back.gif (1674 bytes)


This sign uses "bent" hands. Hold the right hand either behind or in front of the left hand and then move the right hand "near" the left hand.

Another variation is to move the right hand relatively quickly to and make contact with the left hand.  If whatever you are talking about is "really close or nearby" then roll your shoulders forward and hunch down a bit.  Start the sign with the hands a bit closer together and use more facial expression, (a whistling expression on the lips, eyes squinted a bit).


This version pats the left hand twice:


Near by my side:

American Sign Language University ASL resources by Dr. William Vicars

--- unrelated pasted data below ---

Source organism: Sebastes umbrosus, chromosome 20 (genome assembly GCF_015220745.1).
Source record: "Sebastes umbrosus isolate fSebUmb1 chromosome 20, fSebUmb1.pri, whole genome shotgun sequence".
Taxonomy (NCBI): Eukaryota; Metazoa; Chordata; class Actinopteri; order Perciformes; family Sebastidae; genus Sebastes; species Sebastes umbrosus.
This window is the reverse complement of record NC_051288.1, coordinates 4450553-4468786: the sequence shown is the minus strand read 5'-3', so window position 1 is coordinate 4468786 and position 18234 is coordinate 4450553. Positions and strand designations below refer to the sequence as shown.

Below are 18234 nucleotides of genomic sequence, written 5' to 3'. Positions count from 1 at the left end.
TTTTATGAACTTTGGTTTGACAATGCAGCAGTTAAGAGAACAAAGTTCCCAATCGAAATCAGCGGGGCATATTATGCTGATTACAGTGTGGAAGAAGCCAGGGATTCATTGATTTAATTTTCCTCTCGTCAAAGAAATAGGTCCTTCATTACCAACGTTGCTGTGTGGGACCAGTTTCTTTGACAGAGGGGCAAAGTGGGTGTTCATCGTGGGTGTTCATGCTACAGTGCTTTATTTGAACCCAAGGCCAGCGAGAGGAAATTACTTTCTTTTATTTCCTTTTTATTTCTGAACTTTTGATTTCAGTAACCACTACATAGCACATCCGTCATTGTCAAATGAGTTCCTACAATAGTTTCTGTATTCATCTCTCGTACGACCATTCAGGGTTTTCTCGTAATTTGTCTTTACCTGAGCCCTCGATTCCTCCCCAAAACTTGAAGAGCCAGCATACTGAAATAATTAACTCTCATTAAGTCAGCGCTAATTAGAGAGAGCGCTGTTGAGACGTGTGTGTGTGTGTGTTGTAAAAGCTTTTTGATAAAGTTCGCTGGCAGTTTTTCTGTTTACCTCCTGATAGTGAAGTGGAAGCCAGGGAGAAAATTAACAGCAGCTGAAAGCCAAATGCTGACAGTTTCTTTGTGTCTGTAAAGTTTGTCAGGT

back.gif (1674 bytes)


In a message dated 8/22/2006 9:27:18 A.M. Pacific Daylight Time, Shirleen.Jones@ writes:
Hi Dr. Bill - Quick question - Re: the sign "near" using bent hand shapes and "near/ not far" using handshape F touching bridge of nose moving downward - In which situations do you use these signs?  What is the difference?  Thanks!!! 
The "not far" sign using the "F" handshape is specifically used for distance. 
The "near" sign using the bent hand  has a broader range of meanings.  It can mean distance but it also is used for duration as in "getting close to the end of a project."  That version moves the dominant hand toward the base hand.  I have also seen the "near" sign used to indicate emotional closeness.  While some "experts" would debate the appropriateness of that usage, it is not my goal to prescribe usage but simply document and discuss what is indeed being used.
(Dr. Bill Vicars of ASLU)